Team, Visitors, External Collaborators
Overall Objectives
Research Program
Application Domains
Highlights of the Year
New Software and Platforms
New Results
Partnerships and Cooperations
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Section: New Results

High performance solvers for large linear algebra problems

Deflation and preconditioning strategies for sequences of sampled stochastic elliptic equations

We are interested in the quantification of uncertainties in discretized elliptic partial differential equations with random coefficients. In sampling-based approaches, this relies on solving large numbers of symmetric positive definite linear systems with different matrices. In this work, we investigate recycling Krylov subspace strategies for the iterative solution of sequences of such systems. The linear systems are solved using deflated conjugate gradient (CG) methods, where the Krylov subspace is augmented with approximate eigenvectors of the previously sampled operator. These operators are sampled by Markov chain Monte Carlo, which leads to sequences of correlated matrices. First, the following aspects of eigenvector approximation, and their effect on deflation, are investigated: (i) projection technique, and (ii) restarting strategy of the eigen-search space. Our numerical experiments show that these aspects only impact convergence behaviors of deflated CG at the early stages of the sampling sequence. Second, unlike sequences with multiple right-hand sides and a constant operator, our experiments with multiple matrices show the necessity to orthogonalize the iterated residual of the linear system with respect to the deflation subspace, throughout the sampling sequence. Finally, we observe a synergistic effect of deflation and block-Jacobi (bJ) preconditioning. While the action of bJ preconditioners leaves a trail of isolated eigenvalues in the spectrum of the preconditioned operator, for 1D problems, the corresponding eigenvectors are well approximated by the recycling strategy. Then, up to a certain number of blocks, deflated CG methods with bJ preconditioners achieve similar convergence behaviors to those observed with CG when using algebraic multigrid (AMG) as a preconditioner.

This work, developed in the framework of the PhD thesis of Nicolas Venkovic in collaboration with P. Mycek (Cerfacs) and O. Le Maitre (CMAP, Ecole Polytechnique), will be presented at the next Copper Mountain conference on iterative methods.

Robust preconditionners via generalized eigenproblems for hybrid sparse linear solvers

The solution of large sparse linear systems is one of the most time consuming kernels in many numerical simulations. The domain decomposition community has developed many efficient and robust methods in the last decades. While many of these solvers fall into the abstract Schwarz (aS) framework, their robustness has originally been demonstrated on a case-by-case basis. In this work, we propose a bound for the condition number of all deflated aS methods provided that the coarse grid consists of the assembly of local components that contain the kernel of some local operators. We show that classical results from the literature on particular instances of aS methods can be retrieved from this bound. We then show that such a coarse grid correction can be explicitly obtained algebraically via generalized eigenproblems, leading to a condition number independent of the number of domains. This result can be readily applied to retrieve or improve the bounds previously obtained via generalized eigenproblems in the particular cases of Neumann-Neumann (NN), Additive Schwarz (AS) and optimized Robin but also generalizes them when applied with approximate local solvers. Interestingly, the proposed methodology turns out to be a comparison of the considered particular aS method with generalized versions of both NN and AS for tackling the lower and upper part of the spectrum, respectively. We furthermore show that the application of the considered grid corrections in an additive fashion is robust in the AS case although it is not robust for aS methods in general. In particular, the proposed framework allows for ensuring the robustness of the AS method applied on the Schur complement (AS/S), either with deflation or additively, and with the freedom of relying on an approximate local Schur complement. Numerical experiments illustrate these statements.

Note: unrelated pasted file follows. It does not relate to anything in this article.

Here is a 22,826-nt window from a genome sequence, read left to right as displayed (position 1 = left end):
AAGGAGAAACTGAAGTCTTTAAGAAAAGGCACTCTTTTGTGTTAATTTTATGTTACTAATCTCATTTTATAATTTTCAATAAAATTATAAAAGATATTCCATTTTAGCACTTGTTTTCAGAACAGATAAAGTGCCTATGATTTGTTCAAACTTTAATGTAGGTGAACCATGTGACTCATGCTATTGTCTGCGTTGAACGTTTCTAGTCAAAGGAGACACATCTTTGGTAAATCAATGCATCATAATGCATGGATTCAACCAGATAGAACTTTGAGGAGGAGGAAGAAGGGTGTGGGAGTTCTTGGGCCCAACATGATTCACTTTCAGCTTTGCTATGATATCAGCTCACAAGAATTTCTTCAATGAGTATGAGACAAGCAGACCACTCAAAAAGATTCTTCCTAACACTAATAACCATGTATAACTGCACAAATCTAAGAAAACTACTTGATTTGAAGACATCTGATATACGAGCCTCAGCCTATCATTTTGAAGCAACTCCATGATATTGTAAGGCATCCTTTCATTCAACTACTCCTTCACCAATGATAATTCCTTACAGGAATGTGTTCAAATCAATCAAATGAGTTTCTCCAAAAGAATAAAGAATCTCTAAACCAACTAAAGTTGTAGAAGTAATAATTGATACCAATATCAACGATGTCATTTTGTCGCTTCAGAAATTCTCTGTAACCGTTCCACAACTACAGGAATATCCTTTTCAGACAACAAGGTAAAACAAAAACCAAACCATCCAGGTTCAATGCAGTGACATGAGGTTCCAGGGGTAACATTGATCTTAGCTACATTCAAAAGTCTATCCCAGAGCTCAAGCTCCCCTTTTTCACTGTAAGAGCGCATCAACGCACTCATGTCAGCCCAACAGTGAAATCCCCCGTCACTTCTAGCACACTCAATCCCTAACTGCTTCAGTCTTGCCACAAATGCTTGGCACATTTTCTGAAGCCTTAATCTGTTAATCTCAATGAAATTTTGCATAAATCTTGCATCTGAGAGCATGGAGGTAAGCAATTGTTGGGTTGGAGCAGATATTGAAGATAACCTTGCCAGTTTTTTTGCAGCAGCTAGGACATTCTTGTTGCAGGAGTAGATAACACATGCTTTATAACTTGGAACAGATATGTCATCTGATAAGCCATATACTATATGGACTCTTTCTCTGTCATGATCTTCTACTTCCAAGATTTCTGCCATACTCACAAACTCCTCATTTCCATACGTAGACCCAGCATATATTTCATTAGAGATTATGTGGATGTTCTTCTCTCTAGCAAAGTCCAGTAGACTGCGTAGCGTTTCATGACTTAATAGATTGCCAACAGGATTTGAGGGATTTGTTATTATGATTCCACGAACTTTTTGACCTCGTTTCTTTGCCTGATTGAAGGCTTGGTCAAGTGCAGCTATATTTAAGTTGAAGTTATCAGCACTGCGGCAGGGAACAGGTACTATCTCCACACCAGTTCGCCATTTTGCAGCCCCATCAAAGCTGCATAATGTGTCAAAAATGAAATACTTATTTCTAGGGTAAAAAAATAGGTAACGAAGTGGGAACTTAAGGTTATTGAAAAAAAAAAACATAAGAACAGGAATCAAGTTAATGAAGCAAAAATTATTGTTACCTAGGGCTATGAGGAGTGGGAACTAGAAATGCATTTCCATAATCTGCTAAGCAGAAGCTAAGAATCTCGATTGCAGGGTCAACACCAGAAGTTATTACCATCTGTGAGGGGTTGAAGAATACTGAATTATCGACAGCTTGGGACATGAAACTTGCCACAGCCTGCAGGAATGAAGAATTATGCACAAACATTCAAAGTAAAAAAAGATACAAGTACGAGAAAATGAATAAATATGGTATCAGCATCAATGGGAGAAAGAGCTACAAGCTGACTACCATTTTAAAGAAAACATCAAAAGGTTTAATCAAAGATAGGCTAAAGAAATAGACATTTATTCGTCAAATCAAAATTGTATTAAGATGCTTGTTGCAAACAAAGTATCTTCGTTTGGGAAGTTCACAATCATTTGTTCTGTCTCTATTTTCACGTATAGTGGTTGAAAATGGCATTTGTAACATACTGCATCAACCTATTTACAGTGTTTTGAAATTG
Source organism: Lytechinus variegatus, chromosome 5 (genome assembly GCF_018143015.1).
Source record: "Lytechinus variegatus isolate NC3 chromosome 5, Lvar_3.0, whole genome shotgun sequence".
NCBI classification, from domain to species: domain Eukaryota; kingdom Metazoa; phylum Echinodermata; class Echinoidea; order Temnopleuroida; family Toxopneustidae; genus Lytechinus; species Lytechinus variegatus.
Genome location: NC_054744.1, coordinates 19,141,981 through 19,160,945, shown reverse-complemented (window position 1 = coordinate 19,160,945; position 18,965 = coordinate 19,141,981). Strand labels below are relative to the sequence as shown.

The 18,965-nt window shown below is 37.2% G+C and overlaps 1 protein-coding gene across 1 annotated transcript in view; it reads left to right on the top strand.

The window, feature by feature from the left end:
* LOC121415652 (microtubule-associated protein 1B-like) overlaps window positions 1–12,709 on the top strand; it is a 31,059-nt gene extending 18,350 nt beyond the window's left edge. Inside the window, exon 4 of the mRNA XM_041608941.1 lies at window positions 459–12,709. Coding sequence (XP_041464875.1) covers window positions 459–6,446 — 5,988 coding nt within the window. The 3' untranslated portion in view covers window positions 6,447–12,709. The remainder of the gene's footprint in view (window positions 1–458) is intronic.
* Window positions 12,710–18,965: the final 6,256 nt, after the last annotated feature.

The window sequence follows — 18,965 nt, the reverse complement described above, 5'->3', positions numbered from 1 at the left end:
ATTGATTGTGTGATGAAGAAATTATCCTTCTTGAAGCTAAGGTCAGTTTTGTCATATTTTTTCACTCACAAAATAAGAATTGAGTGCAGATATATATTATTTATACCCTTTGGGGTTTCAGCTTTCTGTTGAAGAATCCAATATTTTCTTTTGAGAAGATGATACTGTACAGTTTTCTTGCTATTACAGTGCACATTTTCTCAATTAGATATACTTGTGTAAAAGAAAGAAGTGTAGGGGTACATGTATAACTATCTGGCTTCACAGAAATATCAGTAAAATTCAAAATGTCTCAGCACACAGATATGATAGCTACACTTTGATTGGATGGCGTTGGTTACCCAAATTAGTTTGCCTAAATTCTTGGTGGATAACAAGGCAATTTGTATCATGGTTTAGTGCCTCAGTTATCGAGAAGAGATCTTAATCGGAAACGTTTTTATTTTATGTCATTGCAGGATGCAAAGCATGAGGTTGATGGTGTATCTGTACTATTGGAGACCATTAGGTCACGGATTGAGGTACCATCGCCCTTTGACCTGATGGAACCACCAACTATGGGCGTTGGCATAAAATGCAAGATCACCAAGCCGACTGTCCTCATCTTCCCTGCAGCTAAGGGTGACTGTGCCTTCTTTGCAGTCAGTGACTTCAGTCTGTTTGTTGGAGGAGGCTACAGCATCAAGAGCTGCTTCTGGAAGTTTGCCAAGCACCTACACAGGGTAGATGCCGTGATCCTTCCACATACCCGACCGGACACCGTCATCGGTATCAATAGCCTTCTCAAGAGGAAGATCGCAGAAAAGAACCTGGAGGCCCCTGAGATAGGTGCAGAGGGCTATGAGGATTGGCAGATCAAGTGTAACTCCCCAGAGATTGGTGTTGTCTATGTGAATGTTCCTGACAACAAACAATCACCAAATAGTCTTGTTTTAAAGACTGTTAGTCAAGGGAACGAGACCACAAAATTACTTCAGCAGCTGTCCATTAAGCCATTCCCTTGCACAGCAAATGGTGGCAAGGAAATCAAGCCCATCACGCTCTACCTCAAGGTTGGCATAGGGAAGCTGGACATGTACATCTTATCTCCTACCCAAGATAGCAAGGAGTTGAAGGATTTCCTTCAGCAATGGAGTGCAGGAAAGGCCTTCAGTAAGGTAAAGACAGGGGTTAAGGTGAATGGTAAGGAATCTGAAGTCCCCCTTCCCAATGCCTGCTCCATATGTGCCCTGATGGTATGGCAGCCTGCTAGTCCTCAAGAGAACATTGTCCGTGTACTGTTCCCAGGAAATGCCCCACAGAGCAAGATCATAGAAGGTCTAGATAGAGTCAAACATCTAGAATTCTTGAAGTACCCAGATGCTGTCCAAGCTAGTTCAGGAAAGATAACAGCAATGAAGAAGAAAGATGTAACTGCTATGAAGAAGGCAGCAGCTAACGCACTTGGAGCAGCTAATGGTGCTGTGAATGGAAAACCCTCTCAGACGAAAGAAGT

More information on these results can be found in [3]

Rank Revealing QR Methods for Sparse Block Low Rank Solvers

In the context of the ANR Sashimi project and the Phd of Esragul Korkmaz, we have investigated several compression methods of dense blocks appearing inside sparse matrix solvers to reduce the memory consumption, as well as the time to solution.

Solving linear equations of type Ax=b for large sparse systems frequently emerges in science and engineering applications, which creates the main bottleneck. In spite that the direct methods are costly in time and memory consumption, they are still the most robust way to solve these systems. Nowadays, increasing the amount of computational units for the supercomputers became trendy, while the memory available per core is reduced. Therefore, when solving these linear equations, memory reduction becomes as important as time reduction. While looking for the lowest possible compression rank, Singular Value Decomposition (SVD) gives the best result. It is however too costly as the whole factorization is computed to find the resulting rank. In this respect, rank revealing QR decomposition variants are less costly, but can introduce larger ranks. Among these variants, column pivoting or matrix rotation can be applied on the matrix A, such that the most important information in the matrix is gathered to the leftmost columns and the remaining unnecessary information can be omitted. For reducing the communication cost of the classical QR decomposition with column pivoting, blocking versions with randomization are suggested as an alternative solution to find the pivots. In these randomized variants, the matrix A is projected on a much lower dimensional matrix by using an independent and identically distributed Gaussian matrix so that the pivoting/rotational matrix can be computed on the lower dimensional matrix. In addition, to avoid unnecessary updates of the trailing matrix at each iteration, a truncated randomized method is suggested and shown to be more efficient for larger matrix sizes. Thanks to these methods, closer results to SVD can be obtained and the cost of compression can be reduced.